Divorce coaching is the wild, wild west. Our profession has no Board of Standards. And we certainly don’t have an entity that is separate from our educational providers. Every single program is self-policing. That’s why we see 4-week self study divorce coaching programs advertised for $149 that don’t seem to have any practicing, professional divorce coaches as faculty. There are programs like the CDC aligned with ICF and programs like DCA aligned with the ABA and the world of alternative dispute resolution. We see trainings that are focused on co-parenting, custody litigation, emotional wellness, divorce recovery and more. While it’s important for students to have options, they should be able to feel assured that they’ll get the minimum required education in any program they choose. That’s simply not the case right now. Every training program decides for themselves what is and isn’t important.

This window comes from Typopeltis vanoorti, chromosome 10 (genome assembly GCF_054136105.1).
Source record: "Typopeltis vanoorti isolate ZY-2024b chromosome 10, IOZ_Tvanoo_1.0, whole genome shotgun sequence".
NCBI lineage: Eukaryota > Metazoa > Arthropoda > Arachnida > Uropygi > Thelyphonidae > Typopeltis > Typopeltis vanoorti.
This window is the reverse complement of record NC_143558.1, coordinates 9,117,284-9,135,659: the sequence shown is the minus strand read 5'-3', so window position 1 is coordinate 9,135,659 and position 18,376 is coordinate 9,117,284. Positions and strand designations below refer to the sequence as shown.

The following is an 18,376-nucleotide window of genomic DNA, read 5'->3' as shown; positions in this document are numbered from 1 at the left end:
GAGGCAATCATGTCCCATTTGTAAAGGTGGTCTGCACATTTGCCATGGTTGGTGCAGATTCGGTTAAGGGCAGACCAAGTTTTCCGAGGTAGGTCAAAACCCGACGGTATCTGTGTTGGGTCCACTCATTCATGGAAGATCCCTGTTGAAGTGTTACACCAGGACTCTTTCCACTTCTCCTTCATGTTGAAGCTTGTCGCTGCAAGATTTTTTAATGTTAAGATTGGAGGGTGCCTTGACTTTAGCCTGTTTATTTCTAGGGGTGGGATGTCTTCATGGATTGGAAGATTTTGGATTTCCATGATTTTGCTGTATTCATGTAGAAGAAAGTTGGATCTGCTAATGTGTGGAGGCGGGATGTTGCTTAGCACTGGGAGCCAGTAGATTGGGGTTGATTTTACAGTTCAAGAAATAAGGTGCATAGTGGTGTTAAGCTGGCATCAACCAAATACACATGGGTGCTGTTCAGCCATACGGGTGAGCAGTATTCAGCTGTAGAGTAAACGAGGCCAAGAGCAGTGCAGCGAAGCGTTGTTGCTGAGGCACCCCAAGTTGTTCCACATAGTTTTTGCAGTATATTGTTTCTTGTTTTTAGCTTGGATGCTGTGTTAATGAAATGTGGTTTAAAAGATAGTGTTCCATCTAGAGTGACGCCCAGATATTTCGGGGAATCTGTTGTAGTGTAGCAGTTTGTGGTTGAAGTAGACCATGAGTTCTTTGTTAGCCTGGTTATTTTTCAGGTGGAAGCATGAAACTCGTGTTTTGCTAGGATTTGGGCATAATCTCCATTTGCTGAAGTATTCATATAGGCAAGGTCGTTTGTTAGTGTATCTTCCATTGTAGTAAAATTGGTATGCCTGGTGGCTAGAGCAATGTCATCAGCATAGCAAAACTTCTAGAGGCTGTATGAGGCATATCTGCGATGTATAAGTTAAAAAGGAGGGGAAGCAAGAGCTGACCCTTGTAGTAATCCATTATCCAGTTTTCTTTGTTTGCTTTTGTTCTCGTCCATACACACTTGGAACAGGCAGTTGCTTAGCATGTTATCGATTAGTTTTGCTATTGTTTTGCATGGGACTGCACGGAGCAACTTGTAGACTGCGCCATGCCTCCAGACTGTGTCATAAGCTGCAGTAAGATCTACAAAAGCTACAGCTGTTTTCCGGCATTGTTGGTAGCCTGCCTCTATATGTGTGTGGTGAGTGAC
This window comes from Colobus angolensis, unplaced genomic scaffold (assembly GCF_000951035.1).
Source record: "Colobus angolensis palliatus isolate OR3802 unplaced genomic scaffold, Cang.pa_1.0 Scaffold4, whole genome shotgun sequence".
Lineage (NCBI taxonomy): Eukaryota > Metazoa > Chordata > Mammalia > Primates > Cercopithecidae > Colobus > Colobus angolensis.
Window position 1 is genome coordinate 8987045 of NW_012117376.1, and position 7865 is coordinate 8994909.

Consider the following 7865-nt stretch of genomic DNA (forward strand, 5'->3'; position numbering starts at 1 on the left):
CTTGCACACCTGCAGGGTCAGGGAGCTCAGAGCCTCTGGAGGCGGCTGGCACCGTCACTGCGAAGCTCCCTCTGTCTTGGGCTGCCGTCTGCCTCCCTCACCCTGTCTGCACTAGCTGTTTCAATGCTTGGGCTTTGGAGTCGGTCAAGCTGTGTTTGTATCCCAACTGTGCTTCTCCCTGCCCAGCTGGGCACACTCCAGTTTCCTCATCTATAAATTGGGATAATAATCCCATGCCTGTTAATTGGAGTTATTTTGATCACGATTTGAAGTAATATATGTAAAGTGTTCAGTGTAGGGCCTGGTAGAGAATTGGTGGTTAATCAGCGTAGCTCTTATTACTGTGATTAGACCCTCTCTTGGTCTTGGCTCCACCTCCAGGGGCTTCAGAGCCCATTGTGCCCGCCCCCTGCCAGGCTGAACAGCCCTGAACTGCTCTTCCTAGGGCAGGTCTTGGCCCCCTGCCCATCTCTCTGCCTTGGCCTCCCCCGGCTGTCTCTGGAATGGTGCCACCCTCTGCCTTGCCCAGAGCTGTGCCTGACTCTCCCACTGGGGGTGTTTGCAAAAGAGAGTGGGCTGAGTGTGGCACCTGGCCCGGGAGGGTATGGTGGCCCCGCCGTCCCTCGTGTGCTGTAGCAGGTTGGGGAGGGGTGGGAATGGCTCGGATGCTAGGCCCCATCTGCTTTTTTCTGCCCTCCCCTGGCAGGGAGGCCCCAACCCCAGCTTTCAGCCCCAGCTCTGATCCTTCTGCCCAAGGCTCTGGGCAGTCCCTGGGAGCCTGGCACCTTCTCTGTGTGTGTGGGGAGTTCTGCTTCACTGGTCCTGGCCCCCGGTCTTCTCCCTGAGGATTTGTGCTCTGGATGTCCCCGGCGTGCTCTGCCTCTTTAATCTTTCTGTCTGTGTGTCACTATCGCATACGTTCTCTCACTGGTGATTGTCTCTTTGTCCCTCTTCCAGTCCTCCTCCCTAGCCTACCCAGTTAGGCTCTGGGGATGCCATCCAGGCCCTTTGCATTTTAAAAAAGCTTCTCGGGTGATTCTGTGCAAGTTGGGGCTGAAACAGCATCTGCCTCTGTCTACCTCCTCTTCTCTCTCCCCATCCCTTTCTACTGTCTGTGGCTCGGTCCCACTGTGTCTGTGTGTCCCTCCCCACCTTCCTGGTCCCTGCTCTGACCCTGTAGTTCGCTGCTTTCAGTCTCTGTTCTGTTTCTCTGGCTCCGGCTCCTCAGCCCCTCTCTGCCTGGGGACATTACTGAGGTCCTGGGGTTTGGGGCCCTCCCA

If we continue along with our medical example, doctors are required to complete at least 3 years of residency. This is supervised, hands-on training training as part of a patient care team under the guidance of experienced attending physicians. They learned in the classroom in medical school, but can they apply what they learned with patients? Plumbers must complete an apprenticeship of several years (depending on the state) under the supervision of a licensed journeyman or master plumber before they are licensed to work on their own. Therapists must work a certain number of hours under clinical supervision.